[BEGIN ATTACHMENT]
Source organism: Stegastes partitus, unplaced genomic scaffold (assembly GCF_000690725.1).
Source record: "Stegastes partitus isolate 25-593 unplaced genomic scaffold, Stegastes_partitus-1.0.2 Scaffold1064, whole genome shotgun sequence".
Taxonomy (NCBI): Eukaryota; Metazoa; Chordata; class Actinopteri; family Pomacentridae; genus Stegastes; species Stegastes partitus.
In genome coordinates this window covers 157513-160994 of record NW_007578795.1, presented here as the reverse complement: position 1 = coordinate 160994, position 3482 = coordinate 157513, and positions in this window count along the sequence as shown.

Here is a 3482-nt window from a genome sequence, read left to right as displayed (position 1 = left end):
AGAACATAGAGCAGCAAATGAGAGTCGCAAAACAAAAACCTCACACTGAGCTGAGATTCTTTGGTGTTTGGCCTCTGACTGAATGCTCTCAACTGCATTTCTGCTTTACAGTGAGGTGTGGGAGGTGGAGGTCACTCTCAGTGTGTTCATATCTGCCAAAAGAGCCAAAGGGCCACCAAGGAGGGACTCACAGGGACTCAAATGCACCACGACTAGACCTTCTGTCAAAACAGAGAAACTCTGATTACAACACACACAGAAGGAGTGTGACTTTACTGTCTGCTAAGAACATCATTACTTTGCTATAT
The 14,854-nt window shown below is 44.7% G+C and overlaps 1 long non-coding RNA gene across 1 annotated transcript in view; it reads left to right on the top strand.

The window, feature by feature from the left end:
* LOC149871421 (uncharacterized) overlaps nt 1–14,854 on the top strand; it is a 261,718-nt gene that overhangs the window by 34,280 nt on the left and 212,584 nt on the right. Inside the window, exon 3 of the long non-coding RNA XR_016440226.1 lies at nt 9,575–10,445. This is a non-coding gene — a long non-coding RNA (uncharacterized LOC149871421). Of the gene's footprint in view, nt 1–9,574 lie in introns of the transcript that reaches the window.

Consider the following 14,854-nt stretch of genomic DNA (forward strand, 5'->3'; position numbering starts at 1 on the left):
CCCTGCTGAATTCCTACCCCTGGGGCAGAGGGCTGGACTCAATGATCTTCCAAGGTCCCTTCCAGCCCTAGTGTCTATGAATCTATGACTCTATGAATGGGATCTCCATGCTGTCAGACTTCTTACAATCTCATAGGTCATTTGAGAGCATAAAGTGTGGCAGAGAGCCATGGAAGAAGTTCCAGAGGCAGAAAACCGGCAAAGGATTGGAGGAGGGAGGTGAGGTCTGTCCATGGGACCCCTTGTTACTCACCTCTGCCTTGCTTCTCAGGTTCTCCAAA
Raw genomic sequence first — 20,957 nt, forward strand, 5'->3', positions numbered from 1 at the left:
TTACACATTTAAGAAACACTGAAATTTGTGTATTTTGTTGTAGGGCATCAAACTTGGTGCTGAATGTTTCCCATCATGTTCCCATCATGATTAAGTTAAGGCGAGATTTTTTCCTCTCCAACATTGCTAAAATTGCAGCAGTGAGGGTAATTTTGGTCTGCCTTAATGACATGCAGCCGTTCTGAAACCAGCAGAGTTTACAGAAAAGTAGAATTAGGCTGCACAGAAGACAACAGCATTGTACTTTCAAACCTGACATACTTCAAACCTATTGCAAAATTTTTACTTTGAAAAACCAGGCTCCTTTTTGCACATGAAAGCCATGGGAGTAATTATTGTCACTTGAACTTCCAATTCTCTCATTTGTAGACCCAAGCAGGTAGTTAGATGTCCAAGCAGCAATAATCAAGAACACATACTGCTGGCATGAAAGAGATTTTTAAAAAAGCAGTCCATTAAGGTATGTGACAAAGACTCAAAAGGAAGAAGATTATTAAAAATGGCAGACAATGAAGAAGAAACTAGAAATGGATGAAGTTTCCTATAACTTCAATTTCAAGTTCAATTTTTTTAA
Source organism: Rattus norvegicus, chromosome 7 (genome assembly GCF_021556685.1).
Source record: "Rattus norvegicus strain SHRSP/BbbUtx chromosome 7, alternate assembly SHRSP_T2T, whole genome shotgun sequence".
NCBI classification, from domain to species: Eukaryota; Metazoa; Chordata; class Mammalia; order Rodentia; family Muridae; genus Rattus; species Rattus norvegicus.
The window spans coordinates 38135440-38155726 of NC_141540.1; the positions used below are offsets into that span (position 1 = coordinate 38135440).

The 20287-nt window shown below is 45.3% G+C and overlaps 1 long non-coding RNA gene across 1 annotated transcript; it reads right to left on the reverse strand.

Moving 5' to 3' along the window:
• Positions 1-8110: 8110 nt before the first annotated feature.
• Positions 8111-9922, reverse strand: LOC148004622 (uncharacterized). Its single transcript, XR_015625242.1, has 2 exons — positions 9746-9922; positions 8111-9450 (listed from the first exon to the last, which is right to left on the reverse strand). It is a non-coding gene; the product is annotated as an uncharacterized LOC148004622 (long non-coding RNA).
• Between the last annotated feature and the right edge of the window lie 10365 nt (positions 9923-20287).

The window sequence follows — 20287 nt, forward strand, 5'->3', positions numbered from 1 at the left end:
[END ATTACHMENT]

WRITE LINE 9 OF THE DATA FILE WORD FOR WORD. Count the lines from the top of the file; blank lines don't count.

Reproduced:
* LOC149871421 (uncharacterized) overlaps nt 1–14,854 on the top strand; it is a 261,718-nt gene that overhangs the window by 34,280 nt on the left and 212,584 nt on the right. Inside the window, exon 3 of the long non-coding RNA XR_016440226.1 lies at nt 9,575–10,445. This is a non-coding gene — a long non-coding RNA (uncharacterized LOC149871421). Of the gene's footprint in view, nt 1–9,574 lie in introns of the transcript that reaches the window.